By Kandice Rawlings
Summer is over and it’s back-to-school season. Art students are heading back to their classrooms and studios, receiving a course of training that will help them become professional artists. Much of the general public today likely has an image of the working artist as a glamorous intellectual, a socially-conscious provocateur, or a tradition-busting bohemian who has received a course of formal training, resulting in a fine arts degree. But these stereotypes and the reality they approximate—and the institutions that have contributed to it in one way or another—are relatively recent phenomena.
For most of history, the artist in the West (Europe and its colonies) was a craftsman who was trained as an apprentice in the workshop of a senior artist (‘master’). By working under the master and paying him a fee, an apprentice would learn the technical aspects of his craft—how to mix pigments, prepare wood panels for painting, or handle a chisel and hammer—as well as standard motifs and compositions that would suit his patrons. (I use the male pronoun here deliberately—professional women artists were unknown until the Renaissance period and were still extremely scarce until the 19th century.) After several years of training (usually in adolescence), an apprentice could apply for guild membership and open his own workshop.
This model persisted in most of Europe until the 17th and 18th centuries, when state-sponsored art academies became widely established. The institution of the academy has its roots in Renaissance Italy, where humanist scholars, famous artists, and their patrons set out to reshape the visual arts as intellectual endeavors. While the medieval artist was a craftsman, the same as a cobbler or a weaver, the Renaissance artist—a good one, anyway—was a genius and a scholar. He (and, increasingly, she) therefore required a new kind of education, to learn about classical culture, literature, philosophy, theology, science, and mathematics, all of which were deemed essential to the production of good art. The first academy (named after Plato’s school in ancient Athens) was established in Florence in 1563, soon followed by one in Rome. By the end of the 18th century, every major European state boasted at least one academy of art. The National Academy of Design was founded in New York in 1825, based on the British model of independence from government involvement. The course of study at the academies was highly standardized and was based largely on classical forms and subjects, and the study of live models and plaster casts. Artists not trained at academies might instead learn similar skills in a successful artist’s studio, similar to the medieval master/apprentice relationship, with an updated curriculum.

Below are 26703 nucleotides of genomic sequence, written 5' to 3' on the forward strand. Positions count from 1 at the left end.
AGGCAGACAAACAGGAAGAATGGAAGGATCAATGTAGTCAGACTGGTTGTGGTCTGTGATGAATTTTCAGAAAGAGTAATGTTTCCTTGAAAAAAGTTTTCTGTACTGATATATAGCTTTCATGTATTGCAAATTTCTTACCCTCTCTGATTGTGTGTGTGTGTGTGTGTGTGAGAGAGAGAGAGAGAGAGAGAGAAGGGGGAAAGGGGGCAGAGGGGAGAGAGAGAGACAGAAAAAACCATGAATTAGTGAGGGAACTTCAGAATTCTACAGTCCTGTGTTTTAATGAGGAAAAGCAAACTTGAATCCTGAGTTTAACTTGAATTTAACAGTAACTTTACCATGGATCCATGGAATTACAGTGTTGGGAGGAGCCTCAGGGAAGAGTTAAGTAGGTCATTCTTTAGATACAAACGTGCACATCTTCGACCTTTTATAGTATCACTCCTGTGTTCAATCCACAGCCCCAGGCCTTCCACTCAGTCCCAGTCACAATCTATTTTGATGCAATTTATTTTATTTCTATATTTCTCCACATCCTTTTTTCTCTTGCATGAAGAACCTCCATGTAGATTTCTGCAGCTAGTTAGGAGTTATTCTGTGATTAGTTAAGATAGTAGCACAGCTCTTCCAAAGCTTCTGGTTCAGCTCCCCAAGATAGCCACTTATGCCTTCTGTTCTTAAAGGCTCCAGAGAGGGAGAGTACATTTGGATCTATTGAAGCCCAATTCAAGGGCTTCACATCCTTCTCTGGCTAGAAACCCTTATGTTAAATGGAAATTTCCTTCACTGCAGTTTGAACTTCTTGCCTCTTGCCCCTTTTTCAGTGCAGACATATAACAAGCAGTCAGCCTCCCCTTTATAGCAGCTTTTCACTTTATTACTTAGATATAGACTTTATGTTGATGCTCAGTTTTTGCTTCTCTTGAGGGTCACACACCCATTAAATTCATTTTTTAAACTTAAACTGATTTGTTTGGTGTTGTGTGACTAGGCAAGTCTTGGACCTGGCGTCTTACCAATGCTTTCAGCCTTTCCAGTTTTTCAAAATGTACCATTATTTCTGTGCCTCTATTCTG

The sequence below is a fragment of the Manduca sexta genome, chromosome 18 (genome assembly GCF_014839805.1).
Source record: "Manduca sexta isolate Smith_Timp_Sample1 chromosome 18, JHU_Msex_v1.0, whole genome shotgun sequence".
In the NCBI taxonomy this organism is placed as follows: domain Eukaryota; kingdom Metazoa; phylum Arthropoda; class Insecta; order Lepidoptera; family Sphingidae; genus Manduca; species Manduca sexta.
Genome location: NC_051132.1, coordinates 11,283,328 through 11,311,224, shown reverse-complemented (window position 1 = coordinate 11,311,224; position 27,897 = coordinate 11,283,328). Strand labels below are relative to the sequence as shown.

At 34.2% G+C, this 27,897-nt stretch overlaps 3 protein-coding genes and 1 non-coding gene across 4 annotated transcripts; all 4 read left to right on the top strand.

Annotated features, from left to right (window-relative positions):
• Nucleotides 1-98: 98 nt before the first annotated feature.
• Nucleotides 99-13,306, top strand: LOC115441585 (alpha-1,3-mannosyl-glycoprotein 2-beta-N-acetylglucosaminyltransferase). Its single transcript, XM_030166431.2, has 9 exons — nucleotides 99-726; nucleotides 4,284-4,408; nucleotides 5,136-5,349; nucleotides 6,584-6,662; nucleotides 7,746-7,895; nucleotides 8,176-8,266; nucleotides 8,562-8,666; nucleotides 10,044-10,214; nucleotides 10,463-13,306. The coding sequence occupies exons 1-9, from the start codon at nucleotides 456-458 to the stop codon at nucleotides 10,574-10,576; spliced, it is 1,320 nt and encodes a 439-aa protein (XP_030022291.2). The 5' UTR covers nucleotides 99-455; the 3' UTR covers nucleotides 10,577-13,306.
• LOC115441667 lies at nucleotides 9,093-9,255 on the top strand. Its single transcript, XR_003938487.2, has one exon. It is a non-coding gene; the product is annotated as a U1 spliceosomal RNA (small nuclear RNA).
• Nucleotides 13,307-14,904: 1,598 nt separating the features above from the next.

By the late 19th century, after decades of political upheaval throughout Europe and the United States, the academy came to be seen by many artists as a sclerotic arm of the state. Academic artists turned out technically astute but formulaic work, some of it openly propagandistic. The emergence of the avant-garde prompted many artists to break institutional ties, forgoing academy-sponsored exhibitions (in France, these were the famous Salons) and trying to make their way without the help or influence of the establishment. (Thus the image of the artist as a struggling outsider was born.) In the late 19th and early 20th centuries, groups of artists established schools that were alternatives to the academy, such as the Art Students League in New York and the Bauhaus design school in Germany. A break from academic norms also opened doors for so-called self-taught artists with no formal training at all.Today artistic training happens in the contemporary academy, in post-secondary art schools or fine arts departments of colleges and universities, and in some cities and countries, beginning in specialized high schools. Programs awarding bachelor’s and graduate degrees require a variety of studio courses, as well as exposure to art theory through seminars, and sometimes professional internships or additional coursework in art history. Typically, graduating students participate in a capstone exhibition of their work (‘thesis show’).
How do artists fare after their formal education has finished? Statistics and studies from different countries provide a mixed picture, but a recent survey revealed that Americans holding fine arts degrees have a rate of unemployment (4%) well below the national average and report a high level of satisfaction in their jobs.
Kandice Rawlings is Associate Editor of Oxford Art Online at Oxford University Press. Before joining OUP, she studied Italian Renaissance art and taught art history at Rutgers University. Her students included many talented artists and performers studying at the Mason Gross School of the Arts.
Oxford Art Online offers access to the most authoritative, inclusive, and easily searchable online art resources available today. Through a single, elegant gateway users can access — and simultaneously cross-search — an expanding range of Oxford’s acclaimed art reference works: Grove Art Online, the Benezit Dictionary of Artists, the Encyclopedia of Aesthetics, The Oxford Companion to Western Art, and The Concise Oxford Dictionary of Art Terms, as well as many specially commissioned articles and bibliographies available exclusively online.